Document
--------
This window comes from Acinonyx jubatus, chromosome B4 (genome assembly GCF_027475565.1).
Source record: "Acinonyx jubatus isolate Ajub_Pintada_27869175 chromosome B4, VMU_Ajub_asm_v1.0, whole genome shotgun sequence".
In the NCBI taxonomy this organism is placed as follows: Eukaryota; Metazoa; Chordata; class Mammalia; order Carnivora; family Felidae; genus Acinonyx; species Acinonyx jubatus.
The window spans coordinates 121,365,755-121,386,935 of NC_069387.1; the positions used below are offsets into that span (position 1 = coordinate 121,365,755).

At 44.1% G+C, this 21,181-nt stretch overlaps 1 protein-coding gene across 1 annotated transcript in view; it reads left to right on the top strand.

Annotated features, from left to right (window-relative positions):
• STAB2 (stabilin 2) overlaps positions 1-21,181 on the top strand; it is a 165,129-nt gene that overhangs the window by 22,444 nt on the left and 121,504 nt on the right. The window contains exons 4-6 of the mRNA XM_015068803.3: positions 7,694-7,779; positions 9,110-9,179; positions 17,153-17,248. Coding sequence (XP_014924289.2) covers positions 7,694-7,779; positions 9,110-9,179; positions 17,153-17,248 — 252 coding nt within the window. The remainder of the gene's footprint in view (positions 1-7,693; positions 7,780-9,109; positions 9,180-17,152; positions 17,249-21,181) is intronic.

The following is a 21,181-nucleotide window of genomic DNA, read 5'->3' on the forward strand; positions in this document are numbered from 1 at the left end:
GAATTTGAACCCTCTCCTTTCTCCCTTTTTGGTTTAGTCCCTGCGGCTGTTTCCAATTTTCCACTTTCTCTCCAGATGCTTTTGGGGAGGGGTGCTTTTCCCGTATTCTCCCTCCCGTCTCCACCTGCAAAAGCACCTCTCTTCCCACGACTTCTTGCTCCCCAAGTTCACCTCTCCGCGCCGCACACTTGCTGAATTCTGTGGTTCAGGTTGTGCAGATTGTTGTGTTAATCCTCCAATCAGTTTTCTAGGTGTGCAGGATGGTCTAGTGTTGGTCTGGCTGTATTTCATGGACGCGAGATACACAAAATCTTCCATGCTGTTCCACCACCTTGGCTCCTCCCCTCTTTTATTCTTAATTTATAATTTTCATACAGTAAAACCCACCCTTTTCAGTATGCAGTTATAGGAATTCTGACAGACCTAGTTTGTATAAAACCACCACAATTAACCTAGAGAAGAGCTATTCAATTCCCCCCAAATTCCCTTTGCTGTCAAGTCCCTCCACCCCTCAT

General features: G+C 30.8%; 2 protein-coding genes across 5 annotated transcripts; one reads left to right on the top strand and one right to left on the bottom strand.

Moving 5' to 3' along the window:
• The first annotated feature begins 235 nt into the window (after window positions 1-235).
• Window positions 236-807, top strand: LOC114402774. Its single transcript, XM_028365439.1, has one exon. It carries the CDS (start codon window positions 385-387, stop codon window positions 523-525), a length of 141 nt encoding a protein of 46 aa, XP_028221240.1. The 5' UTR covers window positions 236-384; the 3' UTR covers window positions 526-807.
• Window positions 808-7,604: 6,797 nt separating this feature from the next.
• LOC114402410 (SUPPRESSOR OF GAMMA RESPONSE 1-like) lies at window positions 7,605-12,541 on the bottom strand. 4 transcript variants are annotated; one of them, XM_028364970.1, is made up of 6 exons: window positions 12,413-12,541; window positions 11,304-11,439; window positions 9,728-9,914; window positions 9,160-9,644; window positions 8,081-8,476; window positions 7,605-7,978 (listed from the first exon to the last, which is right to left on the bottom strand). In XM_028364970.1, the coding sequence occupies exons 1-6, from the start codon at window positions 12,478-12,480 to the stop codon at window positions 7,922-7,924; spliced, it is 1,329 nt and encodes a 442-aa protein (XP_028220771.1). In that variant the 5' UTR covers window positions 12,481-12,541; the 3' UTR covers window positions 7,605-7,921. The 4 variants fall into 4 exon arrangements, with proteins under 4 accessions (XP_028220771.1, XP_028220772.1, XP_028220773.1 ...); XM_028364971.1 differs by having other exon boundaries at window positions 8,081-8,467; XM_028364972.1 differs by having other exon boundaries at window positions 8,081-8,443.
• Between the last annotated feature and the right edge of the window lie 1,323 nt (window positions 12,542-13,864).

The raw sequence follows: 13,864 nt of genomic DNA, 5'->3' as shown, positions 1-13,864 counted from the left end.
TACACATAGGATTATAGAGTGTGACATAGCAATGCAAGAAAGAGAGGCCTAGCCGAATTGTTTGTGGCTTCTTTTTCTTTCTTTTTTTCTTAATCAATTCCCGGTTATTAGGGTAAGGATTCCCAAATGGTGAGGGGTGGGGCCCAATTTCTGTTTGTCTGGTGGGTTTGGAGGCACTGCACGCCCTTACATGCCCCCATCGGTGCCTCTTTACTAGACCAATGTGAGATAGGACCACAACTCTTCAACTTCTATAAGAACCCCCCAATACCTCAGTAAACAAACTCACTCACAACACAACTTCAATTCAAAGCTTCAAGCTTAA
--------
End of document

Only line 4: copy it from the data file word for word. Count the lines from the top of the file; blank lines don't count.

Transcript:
The window spans coordinates 121,365,755-121,386,935 of NC_069387.1; the positions used below are offsets into that span (position 1 = coordinate 121,365,755).